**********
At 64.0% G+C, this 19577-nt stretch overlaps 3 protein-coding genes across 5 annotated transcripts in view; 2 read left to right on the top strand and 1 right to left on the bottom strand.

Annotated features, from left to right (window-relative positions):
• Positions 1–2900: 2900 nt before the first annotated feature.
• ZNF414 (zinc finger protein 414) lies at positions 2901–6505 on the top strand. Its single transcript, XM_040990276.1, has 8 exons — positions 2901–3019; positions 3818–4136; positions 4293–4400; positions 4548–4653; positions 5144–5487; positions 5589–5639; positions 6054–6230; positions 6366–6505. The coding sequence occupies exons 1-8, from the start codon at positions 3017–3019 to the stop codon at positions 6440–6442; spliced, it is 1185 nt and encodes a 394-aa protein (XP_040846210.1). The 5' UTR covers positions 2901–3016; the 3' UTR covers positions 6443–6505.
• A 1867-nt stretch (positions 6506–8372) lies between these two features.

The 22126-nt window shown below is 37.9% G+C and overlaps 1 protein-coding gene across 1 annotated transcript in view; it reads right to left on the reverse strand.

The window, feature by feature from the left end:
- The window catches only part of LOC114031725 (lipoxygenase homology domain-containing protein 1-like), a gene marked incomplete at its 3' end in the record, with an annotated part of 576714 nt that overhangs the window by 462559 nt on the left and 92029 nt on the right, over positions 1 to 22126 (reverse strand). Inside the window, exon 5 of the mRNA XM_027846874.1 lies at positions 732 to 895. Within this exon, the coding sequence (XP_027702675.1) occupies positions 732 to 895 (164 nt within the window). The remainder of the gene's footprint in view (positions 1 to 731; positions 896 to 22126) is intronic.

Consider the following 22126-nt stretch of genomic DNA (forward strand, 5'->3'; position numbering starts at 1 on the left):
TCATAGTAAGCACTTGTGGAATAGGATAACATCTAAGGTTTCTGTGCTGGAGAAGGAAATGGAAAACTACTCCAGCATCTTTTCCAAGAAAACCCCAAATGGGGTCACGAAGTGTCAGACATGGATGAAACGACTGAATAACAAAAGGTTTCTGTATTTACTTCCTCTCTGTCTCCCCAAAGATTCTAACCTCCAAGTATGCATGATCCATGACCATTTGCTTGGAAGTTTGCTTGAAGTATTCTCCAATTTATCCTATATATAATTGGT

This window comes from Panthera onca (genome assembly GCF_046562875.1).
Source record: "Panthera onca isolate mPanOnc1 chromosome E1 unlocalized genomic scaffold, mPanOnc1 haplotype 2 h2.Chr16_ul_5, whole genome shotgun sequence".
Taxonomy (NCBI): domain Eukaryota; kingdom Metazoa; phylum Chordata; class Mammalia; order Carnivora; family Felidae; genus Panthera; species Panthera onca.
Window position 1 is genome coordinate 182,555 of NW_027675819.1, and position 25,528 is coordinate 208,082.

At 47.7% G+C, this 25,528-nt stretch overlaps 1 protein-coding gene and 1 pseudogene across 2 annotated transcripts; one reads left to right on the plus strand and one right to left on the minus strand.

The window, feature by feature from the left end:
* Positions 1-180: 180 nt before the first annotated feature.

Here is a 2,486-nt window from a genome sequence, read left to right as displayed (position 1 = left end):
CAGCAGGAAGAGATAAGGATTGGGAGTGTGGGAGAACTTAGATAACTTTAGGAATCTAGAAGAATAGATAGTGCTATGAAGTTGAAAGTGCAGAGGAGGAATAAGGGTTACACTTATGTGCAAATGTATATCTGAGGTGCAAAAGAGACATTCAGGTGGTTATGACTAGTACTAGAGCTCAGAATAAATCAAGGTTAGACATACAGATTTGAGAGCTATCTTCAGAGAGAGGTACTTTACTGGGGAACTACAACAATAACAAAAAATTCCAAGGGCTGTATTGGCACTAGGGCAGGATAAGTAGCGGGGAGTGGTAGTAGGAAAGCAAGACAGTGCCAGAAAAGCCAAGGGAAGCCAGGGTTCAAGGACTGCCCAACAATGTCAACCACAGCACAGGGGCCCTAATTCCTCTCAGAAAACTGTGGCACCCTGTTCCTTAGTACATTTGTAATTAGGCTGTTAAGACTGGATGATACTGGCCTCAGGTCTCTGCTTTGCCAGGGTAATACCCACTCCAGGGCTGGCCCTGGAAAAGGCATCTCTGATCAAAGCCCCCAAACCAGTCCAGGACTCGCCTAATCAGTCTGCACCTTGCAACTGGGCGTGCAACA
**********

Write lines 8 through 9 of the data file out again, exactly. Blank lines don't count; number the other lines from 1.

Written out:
- The window catches only part of LOC114031725 (lipoxygenase homology domain-containing protein 1-like), a gene marked incomplete at its 3' end in the record, with an annotated part of 576714 nt that overhangs the window by 462559 nt on the left and 92029 nt on the right, over positions 1 to 22126 (reverse strand). Inside the window, exon 5 of the mRNA XM_027846874.1 lies at positions 732 to 895. Within this exon, the coding sequence (XP_027702675.1) occupies positions 732 to 895 (164 nt within the window). The remainder of the gene's footprint in view (positions 1 to 731; positions 896 to 22126) is intronic.

Consider the following 22126-nt stretch of genomic DNA (forward strand, 5'->3'; position numbering starts at 1 on the left):